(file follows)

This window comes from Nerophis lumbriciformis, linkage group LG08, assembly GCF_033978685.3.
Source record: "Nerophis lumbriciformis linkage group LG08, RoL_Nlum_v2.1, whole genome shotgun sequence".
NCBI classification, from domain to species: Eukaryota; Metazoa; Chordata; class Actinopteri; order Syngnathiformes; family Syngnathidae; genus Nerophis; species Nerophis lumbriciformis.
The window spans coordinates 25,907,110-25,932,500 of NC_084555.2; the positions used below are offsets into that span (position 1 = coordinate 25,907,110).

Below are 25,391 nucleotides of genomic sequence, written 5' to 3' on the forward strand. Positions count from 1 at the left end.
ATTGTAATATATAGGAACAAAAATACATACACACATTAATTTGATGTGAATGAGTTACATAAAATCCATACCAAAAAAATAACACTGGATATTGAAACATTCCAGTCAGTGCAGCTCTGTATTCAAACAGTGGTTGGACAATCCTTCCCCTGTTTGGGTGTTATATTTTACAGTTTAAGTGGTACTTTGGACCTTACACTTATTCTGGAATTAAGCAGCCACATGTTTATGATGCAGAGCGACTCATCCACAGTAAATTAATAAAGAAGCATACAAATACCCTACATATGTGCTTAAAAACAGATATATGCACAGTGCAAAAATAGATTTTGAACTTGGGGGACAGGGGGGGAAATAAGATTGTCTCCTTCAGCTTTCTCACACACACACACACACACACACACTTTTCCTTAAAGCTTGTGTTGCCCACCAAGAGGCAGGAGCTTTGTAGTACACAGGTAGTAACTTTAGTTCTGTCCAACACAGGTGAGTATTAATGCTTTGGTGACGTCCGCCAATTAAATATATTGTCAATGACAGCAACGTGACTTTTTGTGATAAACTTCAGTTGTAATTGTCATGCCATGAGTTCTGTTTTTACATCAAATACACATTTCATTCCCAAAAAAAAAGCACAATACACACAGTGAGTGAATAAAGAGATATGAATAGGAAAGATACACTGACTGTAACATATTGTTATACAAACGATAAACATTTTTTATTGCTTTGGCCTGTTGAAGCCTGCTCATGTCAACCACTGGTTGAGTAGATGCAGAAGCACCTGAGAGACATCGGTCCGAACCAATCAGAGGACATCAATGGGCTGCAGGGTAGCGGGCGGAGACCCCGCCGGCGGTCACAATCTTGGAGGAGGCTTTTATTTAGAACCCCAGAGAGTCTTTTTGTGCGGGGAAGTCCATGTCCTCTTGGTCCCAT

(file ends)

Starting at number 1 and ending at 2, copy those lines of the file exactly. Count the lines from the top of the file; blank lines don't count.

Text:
This window comes from Nerophis lumbriciformis, linkage group LG08, assembly GCF_033978685.3.
Source record: "Nerophis lumbriciformis linkage group LG08, RoL_Nlum_v2.1, whole genome shotgun sequence".